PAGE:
Posted on Mon, Jun. 07, 2004
Cry for Coria today, and root for him tomorrow
BY CHARLES BRICKER
South Florida Sun-Sentinel
PARIS - (KRT) - I first met Guillermo Coria in the days before the start of the 2002 Nasdaq-100, when he was barely 20 years old, had mastered only one English phrase (``for sure'') and had only recently returned to the ATP Tour after a seven-month suspension for ingesting a banned substance.
Being from Argentina and so close to Chile, it was easy for people to compare him to another smallish player with spectacular speed and wizard-like hands - Marcelo Rios.
But after a few visits with Coria, it becomes delightfully obvious he and Rios don't twin at all. They have similar skills, but Rios is a brooding, whiny player with no real love of the game.
Coria, by contrast, is a very decent young man with a deep desire to become a great tennis player and who has profited by the slap in the face he received when he tested positive for doping. It should be noted that the ATP agreed that, like many other players, he took the banned substance unknowingly.
Since then, also like many players, he has refused to take dietary supplements or even energy drinks during changeovers in matches because of the chance, however remote, that they might be contaminated, and that might have contributed to his cramping in the French Open final he lost to Gaston Gaudio on Sunday.
When Coria broke up and began sobbing during his post-match news conference, it reaffirmed my belief in his character and integrity. It tugged at you to listen to him talk about his continuing series of physical maladies, and when he said, ``I want out of this story,'' you were nearly ready to cry with him.
By all rights, he should be the French Open champion. His skills are so far ahead of Gaudio's that there is a touch of the ridiculous that Gaudio is enshrined today as the No. 1 player at Roland Garros.
Yes, Gaudio deserves the title. You win the final point, you deserve the trophy. Fine. But we also all know he was completely outplayed for two and a half sets. Coria destroyed him, committing only 13 unforced errors in shooting out to a 6-0, 6-3 lead and took Gaudio completely out of form by almost never allowing him to hit more than one or perhaps two backhands in succession.
If Gaudio tried to manipulate him into a backhand-to-backhand rally, which is his greatest strength, Coria would play a safe ball down the line, with a few feet of margin for error, forcing Gaudio to go to his weaker forehand.
But neither did Coria allow Gaudio to get grooved on the forehand side by mixing the rallies. Playing 8 feet behind the baseline, Gaudio decided not to take Coria's shots early but to try to out-rally him. He had no chance until Coria began to cramp.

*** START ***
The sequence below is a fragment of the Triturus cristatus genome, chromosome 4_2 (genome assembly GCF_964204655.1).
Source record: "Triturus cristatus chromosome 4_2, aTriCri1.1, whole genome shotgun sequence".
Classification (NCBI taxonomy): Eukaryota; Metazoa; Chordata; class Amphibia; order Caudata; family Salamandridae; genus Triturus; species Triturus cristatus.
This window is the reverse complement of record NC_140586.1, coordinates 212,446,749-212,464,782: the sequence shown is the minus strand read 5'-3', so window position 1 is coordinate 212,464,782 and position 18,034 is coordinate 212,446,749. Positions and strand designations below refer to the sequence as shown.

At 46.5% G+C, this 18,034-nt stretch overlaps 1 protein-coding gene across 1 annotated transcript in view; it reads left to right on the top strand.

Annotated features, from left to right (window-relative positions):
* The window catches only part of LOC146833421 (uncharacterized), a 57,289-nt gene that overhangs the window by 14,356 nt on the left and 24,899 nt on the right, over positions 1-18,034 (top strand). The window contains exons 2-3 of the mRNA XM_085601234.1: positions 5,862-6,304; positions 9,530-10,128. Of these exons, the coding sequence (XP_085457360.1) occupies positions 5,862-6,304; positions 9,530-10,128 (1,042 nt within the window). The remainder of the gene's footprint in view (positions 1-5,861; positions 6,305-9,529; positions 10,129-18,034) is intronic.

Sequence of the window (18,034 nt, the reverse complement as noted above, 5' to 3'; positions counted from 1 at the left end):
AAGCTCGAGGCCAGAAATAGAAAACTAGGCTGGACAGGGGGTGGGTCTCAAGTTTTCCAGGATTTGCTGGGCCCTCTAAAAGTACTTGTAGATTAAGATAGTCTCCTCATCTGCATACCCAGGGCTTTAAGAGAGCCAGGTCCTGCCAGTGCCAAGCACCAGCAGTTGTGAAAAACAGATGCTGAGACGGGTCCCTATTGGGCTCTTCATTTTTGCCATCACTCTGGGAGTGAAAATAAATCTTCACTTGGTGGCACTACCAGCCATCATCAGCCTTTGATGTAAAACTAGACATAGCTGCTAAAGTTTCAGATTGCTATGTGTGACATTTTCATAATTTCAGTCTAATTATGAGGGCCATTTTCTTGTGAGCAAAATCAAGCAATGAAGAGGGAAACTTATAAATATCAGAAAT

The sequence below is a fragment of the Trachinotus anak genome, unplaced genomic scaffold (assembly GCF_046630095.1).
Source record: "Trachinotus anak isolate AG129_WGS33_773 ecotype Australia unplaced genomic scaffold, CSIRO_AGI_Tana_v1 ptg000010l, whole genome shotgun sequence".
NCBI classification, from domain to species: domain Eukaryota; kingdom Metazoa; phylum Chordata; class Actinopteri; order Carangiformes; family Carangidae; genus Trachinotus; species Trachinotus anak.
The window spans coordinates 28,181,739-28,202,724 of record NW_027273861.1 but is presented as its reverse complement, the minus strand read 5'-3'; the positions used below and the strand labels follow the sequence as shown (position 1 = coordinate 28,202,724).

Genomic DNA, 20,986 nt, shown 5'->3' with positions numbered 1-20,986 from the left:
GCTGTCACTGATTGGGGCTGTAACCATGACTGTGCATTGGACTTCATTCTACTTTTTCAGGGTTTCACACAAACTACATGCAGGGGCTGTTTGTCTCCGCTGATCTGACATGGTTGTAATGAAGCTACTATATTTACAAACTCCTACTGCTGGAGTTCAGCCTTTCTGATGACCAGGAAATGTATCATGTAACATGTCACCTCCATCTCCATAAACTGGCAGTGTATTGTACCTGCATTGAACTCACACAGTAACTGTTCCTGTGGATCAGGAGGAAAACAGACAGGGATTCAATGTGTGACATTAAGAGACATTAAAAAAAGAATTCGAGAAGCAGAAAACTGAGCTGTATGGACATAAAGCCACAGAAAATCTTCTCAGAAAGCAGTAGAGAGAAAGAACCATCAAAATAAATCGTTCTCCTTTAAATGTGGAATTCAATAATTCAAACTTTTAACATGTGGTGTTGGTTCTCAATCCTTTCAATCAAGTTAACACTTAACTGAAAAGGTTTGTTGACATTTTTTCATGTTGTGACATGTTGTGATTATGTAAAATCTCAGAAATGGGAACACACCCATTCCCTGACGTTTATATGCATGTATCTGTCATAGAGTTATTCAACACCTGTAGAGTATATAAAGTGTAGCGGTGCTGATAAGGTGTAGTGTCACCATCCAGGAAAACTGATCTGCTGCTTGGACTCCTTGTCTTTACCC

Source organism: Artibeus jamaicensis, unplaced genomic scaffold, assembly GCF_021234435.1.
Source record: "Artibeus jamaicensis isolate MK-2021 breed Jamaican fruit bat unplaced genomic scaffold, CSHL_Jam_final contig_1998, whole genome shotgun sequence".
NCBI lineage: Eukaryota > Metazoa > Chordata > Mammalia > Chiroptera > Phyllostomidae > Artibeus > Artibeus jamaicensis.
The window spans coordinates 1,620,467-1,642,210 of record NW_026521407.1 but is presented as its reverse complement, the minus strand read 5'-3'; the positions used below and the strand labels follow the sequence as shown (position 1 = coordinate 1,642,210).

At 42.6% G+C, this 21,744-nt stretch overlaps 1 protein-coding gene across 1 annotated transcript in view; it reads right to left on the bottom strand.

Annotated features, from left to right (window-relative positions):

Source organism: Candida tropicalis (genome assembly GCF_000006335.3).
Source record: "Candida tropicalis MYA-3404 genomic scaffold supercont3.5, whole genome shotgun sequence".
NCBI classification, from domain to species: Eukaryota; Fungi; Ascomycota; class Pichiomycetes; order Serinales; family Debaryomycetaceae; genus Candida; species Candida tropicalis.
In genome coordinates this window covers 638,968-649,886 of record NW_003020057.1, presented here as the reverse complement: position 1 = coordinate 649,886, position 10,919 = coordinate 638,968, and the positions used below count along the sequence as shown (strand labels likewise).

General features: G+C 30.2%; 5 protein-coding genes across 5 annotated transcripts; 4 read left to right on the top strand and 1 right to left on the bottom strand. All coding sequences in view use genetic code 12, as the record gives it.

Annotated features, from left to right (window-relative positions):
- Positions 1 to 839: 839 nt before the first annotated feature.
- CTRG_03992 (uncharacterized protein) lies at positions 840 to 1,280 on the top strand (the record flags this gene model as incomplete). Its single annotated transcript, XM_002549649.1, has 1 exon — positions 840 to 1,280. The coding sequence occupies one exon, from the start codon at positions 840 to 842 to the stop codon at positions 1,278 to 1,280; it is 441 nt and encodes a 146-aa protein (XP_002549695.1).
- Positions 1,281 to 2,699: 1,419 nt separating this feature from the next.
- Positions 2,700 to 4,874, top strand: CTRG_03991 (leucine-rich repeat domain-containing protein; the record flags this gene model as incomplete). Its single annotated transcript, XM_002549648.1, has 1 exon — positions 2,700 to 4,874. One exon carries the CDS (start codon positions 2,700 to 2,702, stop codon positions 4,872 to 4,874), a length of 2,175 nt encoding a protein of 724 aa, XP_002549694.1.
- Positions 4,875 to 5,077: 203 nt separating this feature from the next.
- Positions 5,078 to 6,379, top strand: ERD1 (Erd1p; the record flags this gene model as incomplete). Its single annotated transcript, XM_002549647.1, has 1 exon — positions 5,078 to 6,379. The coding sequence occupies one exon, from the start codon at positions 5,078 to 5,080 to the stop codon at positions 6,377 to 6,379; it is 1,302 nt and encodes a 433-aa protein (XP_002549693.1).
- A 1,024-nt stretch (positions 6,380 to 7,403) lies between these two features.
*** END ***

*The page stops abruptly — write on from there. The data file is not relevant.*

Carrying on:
And so Gaudio has one the one and only Grand Slam of his career. Like Albert Costa, who won here two years ago, he will not win another major.
It's difficult not to be happy for him. Gaudio is real lunch-pail player who has had to scratch and work for every peso he got as a junior to buy equipment, hire coaches and to purchase flights to tournaments from Buenos Aires. There was no national tennis federation to help him.
He's a career top-50 player who will flirt with the top 10 after this triumph, then fall back with the start of the grass-court and then the hard-court seasons.
As for Coria, he can have the world if he can overcome his emotions. He has many of the skills you find with Andre Agassi - great hand-eye coordination, excellent service returning, great anticipation and strong ground strokes off both sides.
He doesn't yet have Agassi's mental strength or the improved serve Andre cultivated in the middle years of his career. But that can come because he has another of the traits that Agassi solidified five years ago - complete commitment to the game.
A day before the French Open final, I asked Coria if he regrets never having played Pete Sampras. He had a beautiful reply and one that showed how much character he possesses.
Yes, he said. He would have loved to play Sampras, but not on clay. On grass. He wanted to face Pete on Sampras' best surface, to test himself in the most difficult conditions.
He's just 22, not much older than Andy Roddick and the same age as Roger Federer. Three different styles, three great players. Despite the disgrace of this loss in Paris, Coria will be back, and men's tennis, at the very elite level of the game, is in very good shape because of him.
© 2004 South Florida Sun-Sentinel.
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